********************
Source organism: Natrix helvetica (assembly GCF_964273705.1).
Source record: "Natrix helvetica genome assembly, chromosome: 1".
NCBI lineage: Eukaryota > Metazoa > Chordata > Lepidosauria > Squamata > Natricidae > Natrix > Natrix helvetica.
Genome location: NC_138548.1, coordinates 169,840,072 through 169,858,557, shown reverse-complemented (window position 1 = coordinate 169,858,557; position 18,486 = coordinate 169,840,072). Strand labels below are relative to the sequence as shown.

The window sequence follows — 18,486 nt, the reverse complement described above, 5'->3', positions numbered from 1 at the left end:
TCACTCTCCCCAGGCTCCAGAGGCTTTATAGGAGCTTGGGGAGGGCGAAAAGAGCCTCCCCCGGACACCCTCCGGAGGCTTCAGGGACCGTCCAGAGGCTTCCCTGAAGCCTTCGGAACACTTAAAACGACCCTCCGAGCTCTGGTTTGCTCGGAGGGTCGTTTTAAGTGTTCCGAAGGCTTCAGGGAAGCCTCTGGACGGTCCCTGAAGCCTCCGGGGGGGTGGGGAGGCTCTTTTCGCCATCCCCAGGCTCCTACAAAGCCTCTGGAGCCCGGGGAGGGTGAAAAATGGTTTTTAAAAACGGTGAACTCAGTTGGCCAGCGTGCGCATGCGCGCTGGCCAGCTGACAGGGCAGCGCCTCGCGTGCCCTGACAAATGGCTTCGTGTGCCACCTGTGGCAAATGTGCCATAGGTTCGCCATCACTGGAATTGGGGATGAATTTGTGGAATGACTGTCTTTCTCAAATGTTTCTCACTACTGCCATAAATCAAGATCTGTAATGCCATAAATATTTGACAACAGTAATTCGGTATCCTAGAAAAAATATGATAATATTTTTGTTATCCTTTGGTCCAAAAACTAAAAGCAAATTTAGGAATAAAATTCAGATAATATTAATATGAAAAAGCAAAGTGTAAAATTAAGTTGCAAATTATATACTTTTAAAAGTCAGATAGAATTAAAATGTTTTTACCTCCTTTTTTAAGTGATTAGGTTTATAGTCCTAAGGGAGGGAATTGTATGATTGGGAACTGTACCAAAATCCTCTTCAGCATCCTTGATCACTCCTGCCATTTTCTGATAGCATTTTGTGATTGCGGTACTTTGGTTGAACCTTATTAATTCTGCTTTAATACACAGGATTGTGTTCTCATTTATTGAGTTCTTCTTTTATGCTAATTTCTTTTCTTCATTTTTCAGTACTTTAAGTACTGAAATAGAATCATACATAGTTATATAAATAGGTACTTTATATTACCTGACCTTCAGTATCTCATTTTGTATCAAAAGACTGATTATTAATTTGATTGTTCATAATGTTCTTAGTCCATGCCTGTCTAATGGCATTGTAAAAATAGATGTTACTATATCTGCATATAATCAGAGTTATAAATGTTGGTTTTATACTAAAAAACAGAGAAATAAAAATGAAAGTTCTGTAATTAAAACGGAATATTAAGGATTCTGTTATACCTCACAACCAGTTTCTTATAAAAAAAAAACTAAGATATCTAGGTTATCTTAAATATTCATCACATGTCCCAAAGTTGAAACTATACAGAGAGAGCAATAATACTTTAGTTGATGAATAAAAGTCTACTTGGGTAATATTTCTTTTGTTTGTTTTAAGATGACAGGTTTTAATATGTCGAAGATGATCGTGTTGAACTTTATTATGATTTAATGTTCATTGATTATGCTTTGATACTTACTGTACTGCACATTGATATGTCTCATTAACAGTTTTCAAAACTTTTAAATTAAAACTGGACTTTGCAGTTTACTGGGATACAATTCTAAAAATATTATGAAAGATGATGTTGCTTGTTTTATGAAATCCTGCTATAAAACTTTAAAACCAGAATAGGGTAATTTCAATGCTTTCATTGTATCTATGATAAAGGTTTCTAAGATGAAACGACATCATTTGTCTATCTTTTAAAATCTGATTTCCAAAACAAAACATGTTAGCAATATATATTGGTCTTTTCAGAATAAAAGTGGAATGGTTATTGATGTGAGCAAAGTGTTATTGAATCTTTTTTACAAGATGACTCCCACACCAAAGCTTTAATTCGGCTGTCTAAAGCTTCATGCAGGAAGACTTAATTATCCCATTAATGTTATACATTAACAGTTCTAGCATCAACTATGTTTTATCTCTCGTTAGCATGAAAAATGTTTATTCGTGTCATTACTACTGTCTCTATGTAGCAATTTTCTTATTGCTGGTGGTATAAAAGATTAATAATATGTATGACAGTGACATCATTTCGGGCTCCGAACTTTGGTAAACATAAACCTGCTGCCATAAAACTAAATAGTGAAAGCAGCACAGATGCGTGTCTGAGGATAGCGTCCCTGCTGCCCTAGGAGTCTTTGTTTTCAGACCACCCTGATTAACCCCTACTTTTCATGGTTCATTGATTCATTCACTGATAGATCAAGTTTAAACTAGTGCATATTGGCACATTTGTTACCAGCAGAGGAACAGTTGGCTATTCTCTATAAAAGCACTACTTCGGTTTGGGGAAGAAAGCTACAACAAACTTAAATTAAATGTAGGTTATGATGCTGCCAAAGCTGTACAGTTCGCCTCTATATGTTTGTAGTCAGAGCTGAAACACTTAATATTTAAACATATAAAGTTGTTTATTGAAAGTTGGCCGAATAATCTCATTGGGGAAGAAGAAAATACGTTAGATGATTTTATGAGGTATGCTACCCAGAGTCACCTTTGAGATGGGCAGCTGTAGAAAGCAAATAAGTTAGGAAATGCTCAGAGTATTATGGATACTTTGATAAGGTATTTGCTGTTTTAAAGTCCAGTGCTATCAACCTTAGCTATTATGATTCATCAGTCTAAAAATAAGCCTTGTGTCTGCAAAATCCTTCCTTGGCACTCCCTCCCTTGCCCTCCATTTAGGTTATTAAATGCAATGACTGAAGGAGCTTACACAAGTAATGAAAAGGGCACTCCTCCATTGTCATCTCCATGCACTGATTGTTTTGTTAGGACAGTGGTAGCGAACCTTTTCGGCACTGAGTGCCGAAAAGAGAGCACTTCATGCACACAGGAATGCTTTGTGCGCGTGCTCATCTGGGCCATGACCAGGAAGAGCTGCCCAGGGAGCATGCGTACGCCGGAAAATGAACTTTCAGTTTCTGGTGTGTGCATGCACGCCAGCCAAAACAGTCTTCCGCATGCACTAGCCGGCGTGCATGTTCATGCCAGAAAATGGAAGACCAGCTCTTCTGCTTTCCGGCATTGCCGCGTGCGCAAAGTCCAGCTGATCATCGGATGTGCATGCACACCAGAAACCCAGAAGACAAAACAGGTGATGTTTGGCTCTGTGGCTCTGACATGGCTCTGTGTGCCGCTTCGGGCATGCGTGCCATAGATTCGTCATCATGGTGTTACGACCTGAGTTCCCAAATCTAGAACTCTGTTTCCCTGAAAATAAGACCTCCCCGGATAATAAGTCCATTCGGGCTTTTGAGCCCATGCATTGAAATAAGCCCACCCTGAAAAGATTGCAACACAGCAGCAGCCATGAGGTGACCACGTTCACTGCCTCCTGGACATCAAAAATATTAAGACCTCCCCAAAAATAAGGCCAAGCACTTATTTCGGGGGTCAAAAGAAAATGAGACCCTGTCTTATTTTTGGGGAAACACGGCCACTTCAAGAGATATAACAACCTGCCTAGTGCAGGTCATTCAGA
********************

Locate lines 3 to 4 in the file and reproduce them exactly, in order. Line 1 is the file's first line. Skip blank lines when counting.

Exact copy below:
NCBI lineage: Eukaryota > Metazoa > Chordata > Lepidosauria > Squamata > Natricidae > Natrix > Natrix helvetica.
Genome location: NC_138548.1, coordinates 169,840,072 through 169,858,557, shown reverse-complemented (window position 1 = coordinate 169,858,557; position 18,486 = coordinate 169,840,072). Strand labels below are relative to the sequence as shown.